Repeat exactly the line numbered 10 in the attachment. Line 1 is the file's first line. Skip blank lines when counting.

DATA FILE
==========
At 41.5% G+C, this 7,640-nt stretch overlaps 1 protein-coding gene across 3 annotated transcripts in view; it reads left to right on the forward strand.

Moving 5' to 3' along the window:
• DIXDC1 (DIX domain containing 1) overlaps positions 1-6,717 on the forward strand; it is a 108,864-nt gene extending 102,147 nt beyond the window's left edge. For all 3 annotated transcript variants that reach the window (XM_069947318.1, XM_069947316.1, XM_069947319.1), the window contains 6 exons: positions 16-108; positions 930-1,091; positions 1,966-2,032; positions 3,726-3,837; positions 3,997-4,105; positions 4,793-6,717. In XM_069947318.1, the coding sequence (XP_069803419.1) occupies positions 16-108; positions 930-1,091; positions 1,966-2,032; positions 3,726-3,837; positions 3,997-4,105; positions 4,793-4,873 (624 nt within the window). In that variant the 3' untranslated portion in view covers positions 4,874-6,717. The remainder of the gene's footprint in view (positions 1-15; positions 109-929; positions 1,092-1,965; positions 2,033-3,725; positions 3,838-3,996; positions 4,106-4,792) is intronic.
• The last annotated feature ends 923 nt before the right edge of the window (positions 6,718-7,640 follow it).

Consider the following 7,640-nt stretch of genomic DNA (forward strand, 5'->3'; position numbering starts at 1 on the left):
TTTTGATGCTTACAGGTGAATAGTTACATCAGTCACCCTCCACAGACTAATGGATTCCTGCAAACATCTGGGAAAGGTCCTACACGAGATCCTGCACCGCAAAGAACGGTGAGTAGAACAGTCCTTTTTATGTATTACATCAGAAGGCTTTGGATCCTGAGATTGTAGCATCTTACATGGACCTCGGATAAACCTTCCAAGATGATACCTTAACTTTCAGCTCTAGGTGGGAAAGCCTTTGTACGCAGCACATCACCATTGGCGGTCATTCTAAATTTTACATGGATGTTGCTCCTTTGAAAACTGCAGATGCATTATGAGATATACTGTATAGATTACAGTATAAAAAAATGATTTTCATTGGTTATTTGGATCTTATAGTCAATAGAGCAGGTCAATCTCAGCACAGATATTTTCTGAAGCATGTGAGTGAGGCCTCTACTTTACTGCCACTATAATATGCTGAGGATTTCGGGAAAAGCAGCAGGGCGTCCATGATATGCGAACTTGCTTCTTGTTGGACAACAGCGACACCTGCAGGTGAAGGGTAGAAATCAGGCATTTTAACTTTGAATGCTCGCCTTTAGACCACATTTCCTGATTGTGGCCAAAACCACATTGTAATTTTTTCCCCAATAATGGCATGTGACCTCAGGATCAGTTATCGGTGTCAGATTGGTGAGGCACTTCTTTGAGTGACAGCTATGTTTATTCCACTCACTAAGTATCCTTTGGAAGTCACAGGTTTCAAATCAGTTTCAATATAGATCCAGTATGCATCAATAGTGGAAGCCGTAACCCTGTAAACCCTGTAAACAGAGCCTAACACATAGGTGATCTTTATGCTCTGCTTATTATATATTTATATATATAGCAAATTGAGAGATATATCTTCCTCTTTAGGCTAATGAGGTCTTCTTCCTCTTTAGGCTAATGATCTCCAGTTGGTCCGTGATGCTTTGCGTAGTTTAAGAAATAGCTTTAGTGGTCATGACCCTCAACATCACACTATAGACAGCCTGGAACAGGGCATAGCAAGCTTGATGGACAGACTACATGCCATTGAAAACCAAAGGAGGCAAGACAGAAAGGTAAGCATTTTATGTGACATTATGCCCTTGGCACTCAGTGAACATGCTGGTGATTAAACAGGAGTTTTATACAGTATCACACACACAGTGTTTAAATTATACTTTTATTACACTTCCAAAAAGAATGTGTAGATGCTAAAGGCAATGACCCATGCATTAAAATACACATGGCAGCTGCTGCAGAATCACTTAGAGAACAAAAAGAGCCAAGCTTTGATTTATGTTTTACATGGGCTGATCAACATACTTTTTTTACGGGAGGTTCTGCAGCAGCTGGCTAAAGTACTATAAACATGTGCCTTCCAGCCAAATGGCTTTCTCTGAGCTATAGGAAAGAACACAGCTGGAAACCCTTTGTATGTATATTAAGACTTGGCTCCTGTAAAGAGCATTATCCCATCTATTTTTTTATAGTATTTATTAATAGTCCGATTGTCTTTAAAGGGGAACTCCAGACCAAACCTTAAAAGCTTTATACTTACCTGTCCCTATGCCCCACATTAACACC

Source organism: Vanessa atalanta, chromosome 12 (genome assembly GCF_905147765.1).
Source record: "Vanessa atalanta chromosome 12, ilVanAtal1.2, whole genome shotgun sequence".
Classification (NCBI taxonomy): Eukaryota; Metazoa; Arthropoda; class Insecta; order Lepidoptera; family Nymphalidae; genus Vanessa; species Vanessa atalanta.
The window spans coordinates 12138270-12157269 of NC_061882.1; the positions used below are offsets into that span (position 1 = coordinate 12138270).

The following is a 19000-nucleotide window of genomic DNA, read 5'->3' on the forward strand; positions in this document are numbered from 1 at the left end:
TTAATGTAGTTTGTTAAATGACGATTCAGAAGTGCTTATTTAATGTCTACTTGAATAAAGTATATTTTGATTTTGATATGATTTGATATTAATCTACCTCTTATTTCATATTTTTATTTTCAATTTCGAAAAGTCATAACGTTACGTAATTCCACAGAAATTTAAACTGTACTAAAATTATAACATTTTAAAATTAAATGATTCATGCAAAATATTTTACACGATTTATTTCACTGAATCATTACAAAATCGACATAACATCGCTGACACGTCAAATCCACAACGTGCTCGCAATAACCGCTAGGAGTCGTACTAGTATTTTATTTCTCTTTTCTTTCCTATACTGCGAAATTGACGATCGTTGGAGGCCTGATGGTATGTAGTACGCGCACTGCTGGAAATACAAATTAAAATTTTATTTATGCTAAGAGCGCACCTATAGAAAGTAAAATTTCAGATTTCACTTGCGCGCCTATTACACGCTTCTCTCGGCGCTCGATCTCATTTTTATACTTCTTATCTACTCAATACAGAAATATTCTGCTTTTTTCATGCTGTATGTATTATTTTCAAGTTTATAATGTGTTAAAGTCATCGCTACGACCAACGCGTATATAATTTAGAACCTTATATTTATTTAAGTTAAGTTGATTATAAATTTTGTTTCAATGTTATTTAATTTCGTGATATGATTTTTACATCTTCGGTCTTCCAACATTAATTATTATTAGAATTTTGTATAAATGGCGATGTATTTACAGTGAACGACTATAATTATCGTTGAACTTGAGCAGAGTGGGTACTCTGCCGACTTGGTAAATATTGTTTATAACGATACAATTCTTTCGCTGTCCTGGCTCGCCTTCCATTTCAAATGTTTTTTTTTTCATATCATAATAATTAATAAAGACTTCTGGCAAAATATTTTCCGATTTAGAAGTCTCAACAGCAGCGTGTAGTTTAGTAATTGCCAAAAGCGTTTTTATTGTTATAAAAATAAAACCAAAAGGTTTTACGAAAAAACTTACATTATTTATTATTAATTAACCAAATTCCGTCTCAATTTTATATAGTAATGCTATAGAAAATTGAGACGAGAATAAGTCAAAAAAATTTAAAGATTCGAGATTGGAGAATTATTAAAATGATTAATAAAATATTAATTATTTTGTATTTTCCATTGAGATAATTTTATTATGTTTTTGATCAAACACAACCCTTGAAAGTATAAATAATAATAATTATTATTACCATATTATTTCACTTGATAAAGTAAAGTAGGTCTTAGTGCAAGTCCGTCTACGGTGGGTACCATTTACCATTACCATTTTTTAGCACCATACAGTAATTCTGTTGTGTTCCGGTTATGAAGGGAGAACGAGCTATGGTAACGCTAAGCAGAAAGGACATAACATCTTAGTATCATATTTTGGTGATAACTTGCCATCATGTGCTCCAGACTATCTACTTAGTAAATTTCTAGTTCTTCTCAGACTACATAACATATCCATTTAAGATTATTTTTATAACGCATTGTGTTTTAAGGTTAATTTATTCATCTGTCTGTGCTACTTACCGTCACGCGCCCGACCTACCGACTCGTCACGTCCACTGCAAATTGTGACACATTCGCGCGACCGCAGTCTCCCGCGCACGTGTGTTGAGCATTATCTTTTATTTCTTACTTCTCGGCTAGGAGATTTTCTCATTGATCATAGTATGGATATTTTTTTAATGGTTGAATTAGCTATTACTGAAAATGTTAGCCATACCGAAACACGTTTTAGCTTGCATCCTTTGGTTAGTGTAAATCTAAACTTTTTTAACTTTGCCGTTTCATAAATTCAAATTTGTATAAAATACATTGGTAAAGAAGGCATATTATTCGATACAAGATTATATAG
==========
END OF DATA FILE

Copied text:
The window spans coordinates 12138270-12157269 of NC_061882.1; the positions used below are offsets into that span (position 1 = coordinate 12138270).